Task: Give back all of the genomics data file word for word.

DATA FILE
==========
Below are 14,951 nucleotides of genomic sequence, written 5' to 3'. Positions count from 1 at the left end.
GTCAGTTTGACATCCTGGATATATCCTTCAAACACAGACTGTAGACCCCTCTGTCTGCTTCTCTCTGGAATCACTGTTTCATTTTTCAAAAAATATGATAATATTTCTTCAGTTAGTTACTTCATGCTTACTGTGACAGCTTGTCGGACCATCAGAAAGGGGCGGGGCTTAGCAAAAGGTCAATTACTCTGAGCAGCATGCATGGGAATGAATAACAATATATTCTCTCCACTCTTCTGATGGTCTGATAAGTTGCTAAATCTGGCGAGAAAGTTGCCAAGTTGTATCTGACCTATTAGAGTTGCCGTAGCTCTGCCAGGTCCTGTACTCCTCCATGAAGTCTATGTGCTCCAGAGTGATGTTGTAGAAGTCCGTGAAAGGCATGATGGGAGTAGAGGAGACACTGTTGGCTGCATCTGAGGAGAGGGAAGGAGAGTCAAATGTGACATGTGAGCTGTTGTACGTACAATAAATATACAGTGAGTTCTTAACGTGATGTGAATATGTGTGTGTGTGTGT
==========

Below are 14,951 nucleotides of genomic sequence, written 5' to 3'. Positions count from 1 at the left end.
GTCAGTTTGACATCCTGGATATATCCTTCAAACACAGACTGTAGACCCCTCTGTCTGCTTCTCTCTGGAATCACTGTTTCATTTTTCAAAAAATATGATAATATTTCTTCAGTTAGTTACTTCATGCTTACTGTGACAGCTTGTCGGACCATCAGAAAGGGGCGGGGCTTAGCAAAAGGTCAATTACTCTGAGCAGCATGCATGGGAATGAATAACAATATATTCTCTCCACTCTTCTGATGGTCTGATAAGTTGCTAAATCTGGCGAGAAAGTTGCCAAGTTGTATCTGACCTATTAGAGTTGCCGTAGCTCTGCCAGGTCCTGTACTCCTCCATGAAGTCTATGTGCTCCAGAGTGATGTTGTAGAAGTCCGTGAAAGGCATGATGGGAGTAGAGGAGACACTGTTGGCTGCATCTGAGGAGAGGGAAGGAGAGTCAAATGTGACATGTGAGCTGTTGTACGTACAATAAATATACAGTGAGTTCTTAACGTGATGTGAATATGTGTGTGTGTGTGT